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A Dead Certainty

A
Dead
Certainty
is an acrostic for adc.

Film

"A Dead Certainty" is a 1920 British silent sports drama film directed by George Dewhurst and starring Gregory Scott, Poppy Wyndham and Cameron Carr. It was based on a novel by Nathaniel Gould. A jockey comes under pressure from his girlfriend's relations to fix a horse race.

Printed dictionaries and other books with definitions for A Dead Certainty

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Google previewA New English-Hindustani Dictionary (1883)

With Illustrations from English Literature and Colloquial English, Tr. Into Hindustani by S. W. Fallon

A dead certainty. Be-chuk nithehai. [nithanah ...

Google previewBloomsbury Dictionary of Idioms (2009)

by Gordon Jarvie

It later came to mean a firm grip, and then 'a dead certainty'. CIRCUMFERENTIALLY. circumferentially challenged fat. It's a special shop for the circumferentially challenged. A humorous euphemism, but see also challenged. Also 'horizontally ...

Google previewA Supplement to the Imperial Dictionary, English, Technological, and Scientific (1855)

An Extensive Collection of Words, Terms, and Phrases ... Together with Numerous Obsolete, Obsolescent, and Scottish Words ... Not Included in Previous English Dictionaries by John Ogilvie

Perfect or complete ; as, a dead level ; a dead certainty ; so, also, a dead shot, that is, a perfect or unerring marksman. — Dead letter, a letter remaining in the post-office uncalled for. — Dead-alive, or dead and alii:e, dull; inactive; moping.

Google previewThe imperial dictionary, English, technological, and scientific (1856)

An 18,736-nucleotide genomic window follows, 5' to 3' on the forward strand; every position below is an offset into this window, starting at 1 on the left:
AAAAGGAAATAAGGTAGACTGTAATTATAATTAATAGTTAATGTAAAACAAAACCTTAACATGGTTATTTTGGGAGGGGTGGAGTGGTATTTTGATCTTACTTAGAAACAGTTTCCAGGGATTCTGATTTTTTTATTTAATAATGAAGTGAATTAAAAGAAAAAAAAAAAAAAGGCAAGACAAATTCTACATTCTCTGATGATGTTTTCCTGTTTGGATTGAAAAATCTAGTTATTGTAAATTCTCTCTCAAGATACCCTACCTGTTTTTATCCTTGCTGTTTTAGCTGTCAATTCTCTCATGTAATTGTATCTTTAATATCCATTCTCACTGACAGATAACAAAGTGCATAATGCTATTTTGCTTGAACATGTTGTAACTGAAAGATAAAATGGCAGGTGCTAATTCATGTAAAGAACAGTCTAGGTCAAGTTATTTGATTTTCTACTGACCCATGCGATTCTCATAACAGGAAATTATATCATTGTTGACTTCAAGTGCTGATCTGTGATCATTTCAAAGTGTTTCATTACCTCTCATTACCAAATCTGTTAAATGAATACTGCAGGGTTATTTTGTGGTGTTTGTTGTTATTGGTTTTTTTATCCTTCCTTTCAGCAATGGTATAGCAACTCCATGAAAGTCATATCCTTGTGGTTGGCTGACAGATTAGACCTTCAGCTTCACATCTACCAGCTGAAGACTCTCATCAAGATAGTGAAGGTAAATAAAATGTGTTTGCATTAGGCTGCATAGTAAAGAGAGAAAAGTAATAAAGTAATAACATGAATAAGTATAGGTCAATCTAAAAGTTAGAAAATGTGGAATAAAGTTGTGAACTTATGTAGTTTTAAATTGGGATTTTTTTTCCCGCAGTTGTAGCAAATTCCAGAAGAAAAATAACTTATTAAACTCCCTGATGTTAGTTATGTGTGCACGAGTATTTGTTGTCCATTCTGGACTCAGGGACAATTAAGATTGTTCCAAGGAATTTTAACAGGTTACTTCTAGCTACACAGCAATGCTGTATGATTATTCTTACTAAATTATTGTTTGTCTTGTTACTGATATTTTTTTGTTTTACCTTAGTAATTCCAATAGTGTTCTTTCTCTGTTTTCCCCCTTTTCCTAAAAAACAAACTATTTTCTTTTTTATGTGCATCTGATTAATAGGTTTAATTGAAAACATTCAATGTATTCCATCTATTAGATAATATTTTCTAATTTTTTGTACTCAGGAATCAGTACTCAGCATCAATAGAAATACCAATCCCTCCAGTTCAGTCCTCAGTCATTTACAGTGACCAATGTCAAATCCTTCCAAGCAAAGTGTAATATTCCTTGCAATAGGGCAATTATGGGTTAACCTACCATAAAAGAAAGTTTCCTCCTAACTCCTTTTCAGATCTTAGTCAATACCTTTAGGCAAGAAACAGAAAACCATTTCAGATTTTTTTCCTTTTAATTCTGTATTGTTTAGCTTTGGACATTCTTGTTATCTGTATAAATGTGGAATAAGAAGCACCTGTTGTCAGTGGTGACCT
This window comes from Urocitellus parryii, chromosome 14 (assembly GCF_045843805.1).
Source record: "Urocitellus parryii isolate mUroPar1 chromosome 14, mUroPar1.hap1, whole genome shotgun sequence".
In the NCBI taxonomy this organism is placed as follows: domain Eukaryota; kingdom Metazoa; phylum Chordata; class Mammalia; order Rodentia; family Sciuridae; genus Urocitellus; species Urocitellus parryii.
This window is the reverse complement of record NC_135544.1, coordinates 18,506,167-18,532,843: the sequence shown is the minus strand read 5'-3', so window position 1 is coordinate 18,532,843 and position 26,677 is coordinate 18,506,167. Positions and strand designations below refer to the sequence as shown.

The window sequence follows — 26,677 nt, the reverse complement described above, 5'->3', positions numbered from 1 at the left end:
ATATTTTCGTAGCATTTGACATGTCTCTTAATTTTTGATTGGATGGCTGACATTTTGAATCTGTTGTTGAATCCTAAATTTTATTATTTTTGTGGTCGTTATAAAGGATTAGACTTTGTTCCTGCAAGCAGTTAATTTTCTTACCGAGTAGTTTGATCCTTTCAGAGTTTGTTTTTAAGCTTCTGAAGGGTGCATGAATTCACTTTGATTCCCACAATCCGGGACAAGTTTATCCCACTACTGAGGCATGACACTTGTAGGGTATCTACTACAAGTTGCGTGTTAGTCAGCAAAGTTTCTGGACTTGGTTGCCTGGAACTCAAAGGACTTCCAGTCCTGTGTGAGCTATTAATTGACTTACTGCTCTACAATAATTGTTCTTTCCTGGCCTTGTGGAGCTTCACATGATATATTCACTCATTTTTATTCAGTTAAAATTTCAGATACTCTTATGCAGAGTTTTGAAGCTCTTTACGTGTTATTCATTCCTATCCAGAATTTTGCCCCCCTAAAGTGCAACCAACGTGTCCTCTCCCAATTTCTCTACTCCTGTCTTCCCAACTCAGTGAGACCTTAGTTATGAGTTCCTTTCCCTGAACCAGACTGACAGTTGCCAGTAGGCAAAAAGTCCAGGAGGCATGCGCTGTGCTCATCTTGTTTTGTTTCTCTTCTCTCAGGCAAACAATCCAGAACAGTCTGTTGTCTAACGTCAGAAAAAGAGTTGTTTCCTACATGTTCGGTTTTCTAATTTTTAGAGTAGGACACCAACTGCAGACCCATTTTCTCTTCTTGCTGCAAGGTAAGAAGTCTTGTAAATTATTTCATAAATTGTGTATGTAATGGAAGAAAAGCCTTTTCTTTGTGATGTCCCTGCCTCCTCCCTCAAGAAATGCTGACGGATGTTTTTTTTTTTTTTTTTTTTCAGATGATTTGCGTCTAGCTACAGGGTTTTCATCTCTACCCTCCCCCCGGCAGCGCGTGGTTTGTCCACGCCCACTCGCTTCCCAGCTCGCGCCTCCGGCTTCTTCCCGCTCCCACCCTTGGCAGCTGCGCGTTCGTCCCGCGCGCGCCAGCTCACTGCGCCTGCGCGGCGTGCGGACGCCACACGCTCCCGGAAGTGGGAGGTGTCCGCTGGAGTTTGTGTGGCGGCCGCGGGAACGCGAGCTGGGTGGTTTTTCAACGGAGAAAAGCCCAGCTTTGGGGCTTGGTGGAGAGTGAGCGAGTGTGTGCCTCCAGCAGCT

adapted to the present state of literature, science, and art, on the basis of Webster's dictionary, with the addition of many thousand words and phrases from the other standard dictionaries and encyclopedias, and from numerous other sources ... by Noah Webster

Perfect or complete; as, a dead level ; a dead certainty ; so, also, a dead shot, that is, a perfect or unerring marksman. — Dead letter, a letter remaining in the post- office uncalled for. — Dead-alive, or dead and alive, dull; inactive; moping.

Google previewThe International Encyclopaedic Dictionary ... (1901)

Certain or unerring as death; as, A dead shot, a dead certainty. ( Colloquial.) - (18). No longer in use, unspoken, disused; as, A dead language. II.

Google previewLloyd's Encyclopædic dictionary (1895)

Certain or unerring as death; as, A dead shot, a dead certainty. (Colloquial.) (18) No longer in use, unspoken, disused; as, A dead language. IL. Technically: 1. Mech., Building, die.: 1) Lustreless ...

Google previewThe Modern World Dictionary of the English Language ... (1906)

To which is Added a Compendium of Historical, Biographical, Geographical, Scientific, Religious, and Sociological Names, and a Complete Summary of Human Achievement in the Nineteenth & Twentieth Centuries ...

Certain or unerring as death; as, A dead shot, a dead certainty. (Colloquial.) ...

Google previewThe Encyclop Dic Dictionary (1901)

A New, and Original Work of Reference to All the Words in the English Language with a Full Account of Their Origin, Meaning, Pronounciation, and Use by Robert Hunter

Certain or unerring as death; as, A dead shot, a dead certainty. (Colloquial.) (18) No longer in use, unspoken, disused; as, A dead language. II. Technically: 1. Mech., Building, &c.: 1) Lustreless (as of some kinds of unpolished or unburnished ...

Google previewUniversal dictionary of the English language (1898)

a new and original work presenting ... every word in the English language ... and an exhaustive encyclopaedia of all the arts and sciences by Robert Hunter, Charles Morris

Certain or unerring as death ; as, A dead shot, a dead certainty.

Google previewLloyd's Encyclopaedic Dictionary (1896)

A New and Original Work of Reference to the Words in the English Language

death ; as, A dead shot, a dead certainty. (CoUoquiaL) (18) No longer in use, unspoken, disused; as, A dead language. II, Technically: 1. Mech., Building, etc ; ( l ) Lustreless (as of some kinds of тя> polished or unburnished metallic surface*).

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